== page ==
Just like normal web pages, I recommend integrating Web Stories into your website where it makes sense for your users. For example, if you create a series of stories about your latest innovations then you might want to link to them from a category page. Or you may want to create a new landing page that hosts all your stories eg,

Links from within your website and from other websites are a crucial part of how the web works, and a fundamental aspect of how SEO works to help your pages and stories become discoverable across the web.

Add video and image descriptions

I strongly recommend adding meaningful ALT tags to any images you use in your stories, just like you should on normal web page to help optimsie the accessbility and visibility of your content.

Videos don't actually support ALT text, but you can use the video title to describe what's happening in each clip.

Add captions to your videos

To enhance your videos for usability and search engine optimisation, it's always a good idea to use captions. Captions appear over the top of videos so your readers can see what's happening even when the sound is turned off.

They're also accessible to those people who can't hear or understand spoken word. And also help with search engine visibility when Google are ranking your stories in search results.

Avoid text overlays on your videos and images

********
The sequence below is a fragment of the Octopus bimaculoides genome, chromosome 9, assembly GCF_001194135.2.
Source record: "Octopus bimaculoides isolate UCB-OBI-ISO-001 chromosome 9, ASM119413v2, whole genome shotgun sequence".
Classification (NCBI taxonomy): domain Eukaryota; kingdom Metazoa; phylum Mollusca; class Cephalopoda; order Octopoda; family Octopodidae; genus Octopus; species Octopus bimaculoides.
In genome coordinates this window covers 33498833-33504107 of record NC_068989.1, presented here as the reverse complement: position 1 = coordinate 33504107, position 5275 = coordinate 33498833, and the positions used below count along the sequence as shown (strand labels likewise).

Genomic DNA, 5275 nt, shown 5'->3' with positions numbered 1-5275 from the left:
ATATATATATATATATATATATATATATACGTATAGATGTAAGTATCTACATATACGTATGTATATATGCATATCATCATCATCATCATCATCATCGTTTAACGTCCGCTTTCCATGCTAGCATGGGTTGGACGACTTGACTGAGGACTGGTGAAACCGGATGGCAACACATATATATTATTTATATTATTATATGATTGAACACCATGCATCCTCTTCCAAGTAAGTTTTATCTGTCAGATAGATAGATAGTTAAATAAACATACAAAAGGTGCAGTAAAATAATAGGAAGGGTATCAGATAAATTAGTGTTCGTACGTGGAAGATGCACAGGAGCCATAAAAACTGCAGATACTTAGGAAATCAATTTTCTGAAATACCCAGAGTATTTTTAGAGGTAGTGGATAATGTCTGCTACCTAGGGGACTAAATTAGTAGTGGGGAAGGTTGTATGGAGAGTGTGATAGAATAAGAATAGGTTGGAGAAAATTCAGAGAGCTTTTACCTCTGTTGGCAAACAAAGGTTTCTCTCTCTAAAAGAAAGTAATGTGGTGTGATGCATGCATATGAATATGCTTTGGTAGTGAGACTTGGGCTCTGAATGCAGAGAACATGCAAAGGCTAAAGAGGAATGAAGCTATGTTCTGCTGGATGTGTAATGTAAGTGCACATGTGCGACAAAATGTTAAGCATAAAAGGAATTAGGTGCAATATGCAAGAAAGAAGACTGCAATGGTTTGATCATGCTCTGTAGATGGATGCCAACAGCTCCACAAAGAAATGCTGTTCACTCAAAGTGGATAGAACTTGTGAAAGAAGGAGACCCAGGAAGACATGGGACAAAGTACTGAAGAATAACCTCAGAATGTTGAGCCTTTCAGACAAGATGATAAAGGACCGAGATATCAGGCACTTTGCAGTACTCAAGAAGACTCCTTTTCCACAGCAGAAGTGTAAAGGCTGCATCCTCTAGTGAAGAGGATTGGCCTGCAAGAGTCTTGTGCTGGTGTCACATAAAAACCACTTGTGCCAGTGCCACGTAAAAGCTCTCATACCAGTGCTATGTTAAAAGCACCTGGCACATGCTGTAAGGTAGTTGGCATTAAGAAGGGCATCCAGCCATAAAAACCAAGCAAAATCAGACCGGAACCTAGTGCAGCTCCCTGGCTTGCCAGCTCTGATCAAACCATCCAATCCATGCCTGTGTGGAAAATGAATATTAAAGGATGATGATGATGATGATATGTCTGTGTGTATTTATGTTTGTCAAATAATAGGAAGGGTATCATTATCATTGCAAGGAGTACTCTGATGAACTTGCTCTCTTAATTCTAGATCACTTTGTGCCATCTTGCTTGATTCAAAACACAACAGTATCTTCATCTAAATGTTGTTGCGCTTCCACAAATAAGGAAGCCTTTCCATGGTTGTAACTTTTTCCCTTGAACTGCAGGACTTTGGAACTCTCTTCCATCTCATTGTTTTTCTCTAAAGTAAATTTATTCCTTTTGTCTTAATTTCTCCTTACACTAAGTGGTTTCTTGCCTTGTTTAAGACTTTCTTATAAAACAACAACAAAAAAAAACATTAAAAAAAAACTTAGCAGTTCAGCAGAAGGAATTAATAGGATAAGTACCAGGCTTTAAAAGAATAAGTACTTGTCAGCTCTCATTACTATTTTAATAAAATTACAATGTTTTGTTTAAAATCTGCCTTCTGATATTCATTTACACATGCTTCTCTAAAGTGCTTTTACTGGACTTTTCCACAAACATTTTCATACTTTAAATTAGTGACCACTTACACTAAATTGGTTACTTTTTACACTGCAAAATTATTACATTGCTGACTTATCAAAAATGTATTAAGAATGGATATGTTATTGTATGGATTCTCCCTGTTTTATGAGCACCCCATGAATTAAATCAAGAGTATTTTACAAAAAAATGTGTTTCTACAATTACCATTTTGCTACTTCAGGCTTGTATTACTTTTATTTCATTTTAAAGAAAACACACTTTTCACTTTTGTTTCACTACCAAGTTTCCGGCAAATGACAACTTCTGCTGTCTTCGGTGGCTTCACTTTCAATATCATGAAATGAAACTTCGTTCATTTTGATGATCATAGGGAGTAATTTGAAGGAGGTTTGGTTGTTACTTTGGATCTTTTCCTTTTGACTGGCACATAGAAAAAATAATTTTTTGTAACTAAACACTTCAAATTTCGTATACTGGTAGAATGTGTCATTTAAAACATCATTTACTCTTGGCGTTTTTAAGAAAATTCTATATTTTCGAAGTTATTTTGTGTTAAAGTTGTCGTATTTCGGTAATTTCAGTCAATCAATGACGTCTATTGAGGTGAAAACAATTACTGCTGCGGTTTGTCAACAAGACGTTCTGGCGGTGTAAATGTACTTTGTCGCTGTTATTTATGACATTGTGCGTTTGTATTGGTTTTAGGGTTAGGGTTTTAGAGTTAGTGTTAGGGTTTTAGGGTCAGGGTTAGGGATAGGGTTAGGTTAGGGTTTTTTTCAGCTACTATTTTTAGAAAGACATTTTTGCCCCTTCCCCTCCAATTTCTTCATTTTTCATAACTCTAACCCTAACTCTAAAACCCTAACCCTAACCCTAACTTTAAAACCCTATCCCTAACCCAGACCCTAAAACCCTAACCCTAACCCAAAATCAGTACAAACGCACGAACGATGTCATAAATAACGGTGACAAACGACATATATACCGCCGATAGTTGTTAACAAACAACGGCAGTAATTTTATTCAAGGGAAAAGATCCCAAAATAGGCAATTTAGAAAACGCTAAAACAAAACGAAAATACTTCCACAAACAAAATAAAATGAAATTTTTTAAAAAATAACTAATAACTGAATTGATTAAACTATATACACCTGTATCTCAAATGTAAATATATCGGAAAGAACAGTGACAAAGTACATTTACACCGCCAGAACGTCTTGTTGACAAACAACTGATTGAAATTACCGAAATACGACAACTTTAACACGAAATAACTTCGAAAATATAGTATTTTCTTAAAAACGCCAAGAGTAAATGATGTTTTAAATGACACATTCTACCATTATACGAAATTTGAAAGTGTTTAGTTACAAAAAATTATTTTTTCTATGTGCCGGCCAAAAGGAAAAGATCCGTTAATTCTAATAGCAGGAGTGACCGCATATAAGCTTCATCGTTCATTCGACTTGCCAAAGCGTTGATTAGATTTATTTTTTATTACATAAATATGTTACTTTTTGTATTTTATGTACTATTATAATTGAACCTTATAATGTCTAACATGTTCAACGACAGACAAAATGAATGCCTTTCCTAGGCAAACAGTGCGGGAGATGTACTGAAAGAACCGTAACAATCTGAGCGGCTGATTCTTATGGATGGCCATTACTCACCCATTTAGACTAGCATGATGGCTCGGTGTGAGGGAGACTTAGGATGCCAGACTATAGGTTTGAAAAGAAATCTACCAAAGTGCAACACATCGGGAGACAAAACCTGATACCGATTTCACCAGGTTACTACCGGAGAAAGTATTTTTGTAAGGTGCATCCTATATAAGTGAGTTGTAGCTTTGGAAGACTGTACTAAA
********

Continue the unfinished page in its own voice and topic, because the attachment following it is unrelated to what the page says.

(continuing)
Rather than embedding text into your images and videos, I would advise creating separate text elements over the top. Google are able to read these peices of text and further enhance your story's indexibility for search results.

And finally... create GREAT content

All of the above recommendations are valid, but the main aspect of a great Web Story is the content itself. Like with any web page, you need to provide high quality content that is useful and interesting to your customers.

Ensure your content follows a theme, using high-quality imagery and video clips to immerse readers in your brand. Keep your captions short and sweet, and be sure to add a call-to-action one the final story page.

And that's it!

If you have any further questions about Web Stories for Google, or are interesting in exploring story options for your business, we'd be delighted to help.

Dean profile

Dean is our voice on digital marketing strategy, PPC, SEO, email, social media and website analytics.